That reader was comics writer Judd Winick, who officially brought Jason Todd back to life in Under the Hood. How he actually came back was a bit of a doozy involving Infinite Crisis. The sequel to Crisis on Infinite Earths, Infinite Crisis involved an alternate version of Superman punching the walls of reality so hard that the main DC universe's continuity was rewritten. Because of this reality-altering punch, Jason Todd was brought back to life and wandered the streets in a crazed state until he was picked up by Talia Al Ghul. While with Talia, he took a dip in a Lazarus Pit — a mystical rejuvenation liquid often used by Ra's Al Ghul to resurrect himself — giving Jason enhanced strength and deep-seated anger issues.

All this continuity rejiggering finally resulted in Jason returning to Gotham in a new identity: the Red Hood. As the Red Hood, Jason was a lethal vigilante, killing criminals and torturing the Joker while also coming to blows with Batman who he blamed for not killing the Joker years ago. The story arc ended with Jason as the Red Hood poised to become a rival to Batman, a much more lethal vigilante than Gotham City was used to.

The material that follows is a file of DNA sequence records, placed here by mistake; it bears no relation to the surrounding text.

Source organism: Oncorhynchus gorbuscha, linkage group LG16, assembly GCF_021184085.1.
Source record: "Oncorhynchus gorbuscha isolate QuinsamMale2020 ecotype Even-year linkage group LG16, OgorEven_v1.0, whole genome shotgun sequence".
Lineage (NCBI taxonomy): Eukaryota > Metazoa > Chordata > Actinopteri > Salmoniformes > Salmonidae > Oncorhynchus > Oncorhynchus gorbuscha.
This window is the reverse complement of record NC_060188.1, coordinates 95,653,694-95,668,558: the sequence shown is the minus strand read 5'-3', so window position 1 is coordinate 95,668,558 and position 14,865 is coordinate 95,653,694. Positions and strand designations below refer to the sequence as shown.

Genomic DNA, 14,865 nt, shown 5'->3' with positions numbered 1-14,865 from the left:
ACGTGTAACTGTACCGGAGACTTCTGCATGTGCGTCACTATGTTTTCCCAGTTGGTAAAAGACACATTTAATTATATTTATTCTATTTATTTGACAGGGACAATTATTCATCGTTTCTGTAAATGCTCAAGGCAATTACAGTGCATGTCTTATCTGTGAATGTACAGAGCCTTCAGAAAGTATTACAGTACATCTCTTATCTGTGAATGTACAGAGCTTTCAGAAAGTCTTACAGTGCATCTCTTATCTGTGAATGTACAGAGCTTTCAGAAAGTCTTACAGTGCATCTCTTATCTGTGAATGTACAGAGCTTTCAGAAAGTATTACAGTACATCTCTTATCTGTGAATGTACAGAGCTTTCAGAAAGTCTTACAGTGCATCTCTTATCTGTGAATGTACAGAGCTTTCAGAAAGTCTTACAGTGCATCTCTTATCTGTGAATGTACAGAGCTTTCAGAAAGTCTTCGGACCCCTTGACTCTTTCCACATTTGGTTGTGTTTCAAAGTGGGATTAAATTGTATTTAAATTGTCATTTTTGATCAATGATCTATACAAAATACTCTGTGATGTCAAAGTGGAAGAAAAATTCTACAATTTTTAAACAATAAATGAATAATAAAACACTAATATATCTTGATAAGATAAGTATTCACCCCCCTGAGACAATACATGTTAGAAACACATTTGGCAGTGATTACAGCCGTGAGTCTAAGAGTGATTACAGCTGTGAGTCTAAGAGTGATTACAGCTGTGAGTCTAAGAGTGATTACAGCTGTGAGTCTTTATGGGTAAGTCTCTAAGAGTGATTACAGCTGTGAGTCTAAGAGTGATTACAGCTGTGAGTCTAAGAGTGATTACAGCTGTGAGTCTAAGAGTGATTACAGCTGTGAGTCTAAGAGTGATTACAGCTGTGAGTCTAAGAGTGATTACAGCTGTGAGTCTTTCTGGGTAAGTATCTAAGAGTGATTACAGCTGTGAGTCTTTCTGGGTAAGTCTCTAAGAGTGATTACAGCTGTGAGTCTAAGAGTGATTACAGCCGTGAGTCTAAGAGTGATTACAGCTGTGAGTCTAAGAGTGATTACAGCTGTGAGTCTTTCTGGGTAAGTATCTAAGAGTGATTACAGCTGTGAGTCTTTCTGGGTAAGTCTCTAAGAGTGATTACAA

The dynamic duo, Red Hood and Scarlet?

In one notable story arc, Red Hood's rivalry with the Bat-family came to a head while Dick Grayson and Damian Wayne had taken over as Batman and Robin. In a fit of jealousy, Jason started his own dynamic duo: himself as Red Hood along with his own twisted child sidekick, Scarlet — a girl that had been horrifically scarred by a supervillain after Damian failed to save her. Hilariously, the story arc involved Red Hood giving Gotham City a number to call to vote about whether or not to unmask Batman and Robin on a live webcam — a meta-textual wink to Jason Todd's own fatal phone poll.